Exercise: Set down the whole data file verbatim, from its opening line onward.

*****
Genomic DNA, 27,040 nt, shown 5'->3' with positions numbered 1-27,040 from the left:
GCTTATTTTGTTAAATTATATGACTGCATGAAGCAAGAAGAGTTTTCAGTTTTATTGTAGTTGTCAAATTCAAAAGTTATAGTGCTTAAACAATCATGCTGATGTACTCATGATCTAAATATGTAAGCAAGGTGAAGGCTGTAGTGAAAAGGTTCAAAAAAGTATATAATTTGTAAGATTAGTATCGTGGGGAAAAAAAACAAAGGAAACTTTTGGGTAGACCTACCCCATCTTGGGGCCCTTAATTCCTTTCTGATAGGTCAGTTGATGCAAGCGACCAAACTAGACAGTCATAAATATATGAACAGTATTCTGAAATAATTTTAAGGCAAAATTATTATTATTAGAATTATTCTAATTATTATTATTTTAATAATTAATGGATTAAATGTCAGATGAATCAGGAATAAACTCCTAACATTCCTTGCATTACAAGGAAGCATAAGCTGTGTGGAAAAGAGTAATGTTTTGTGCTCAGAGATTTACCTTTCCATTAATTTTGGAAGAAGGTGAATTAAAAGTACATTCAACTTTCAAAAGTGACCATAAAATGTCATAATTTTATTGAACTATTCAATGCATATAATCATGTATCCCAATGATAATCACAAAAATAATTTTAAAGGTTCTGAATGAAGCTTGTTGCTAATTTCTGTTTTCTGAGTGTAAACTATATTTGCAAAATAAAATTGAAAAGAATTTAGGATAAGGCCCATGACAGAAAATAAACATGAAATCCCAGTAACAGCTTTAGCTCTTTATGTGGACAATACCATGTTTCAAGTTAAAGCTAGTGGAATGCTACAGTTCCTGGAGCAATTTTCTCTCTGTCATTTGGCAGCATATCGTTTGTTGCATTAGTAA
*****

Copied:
Genomic DNA, 27,040 nt, shown 5'->3' with positions numbered 1-27,040 from the left:
GCTTATTTTGTTAAATTATATGACTGCATGAAGCAAGAAGAGTTTTCAGTTTTATTGTAGTTGTCAAATTCAAAAGTTATAGTGCTTAAACAATCATGCTGATGTACTCATGATCTAAATATGTAAGCAAGGTGAAGGCTGTAGTGAAAAGGTTCAAAAAAGTATATAATTTGTAAGATTAGTATCGTGGGGAAAAAAAACAAAGGAAACTTTTGGGTAGACCTACCCCATCTTGGGGCCCTTAATTCCTTTCTGATAGGTCAGTTGATGCAAGCGACCAAACTAGACAGTCATAAATATATGAACAGTATTCTGAAATAATTTTAAGGCAAAATTATTATTATTAGAATTATTCTAATTATTATTATTTTAATAATTAATGGATTAAATGTCAGATGAATCAGGAATAAACTCCTAACATTCCTTGCATTACAAGGAAGCATAAGCTGTGTGGAAAAGAGTAATGTTTTGTGCTCAGAGATTTACCTTTCCATTAATTTTGGAAGAAGGTGAATTAAAAGTACATTCAACTTTCAAAAGTGACCATAAAATGTCATAATTTTATTGAACTATTCAATGCATATAATCATGTATCCCAATGATAATCACAAAAATAATTTTAAAGGTTCTGAATGAAGCTTGTTGCTAATTTCTGTTTTCTGAGTGTAAACTATATTTGCAAAATAAAATTGAAAAGAATTTAGGATAAGGCCCATGACAGAAAATAAACATGAAATCCCAGTAACAGCTTTAGCTCTTTATGTGGACAATACCATGTTTCAAGTTAAAGCTAGTGGAATGCTACAGTTCCTGGAGCAATTTTCTCTCTGTCATTTGGCAGCATATCGTTTGTTGCATTAGTAA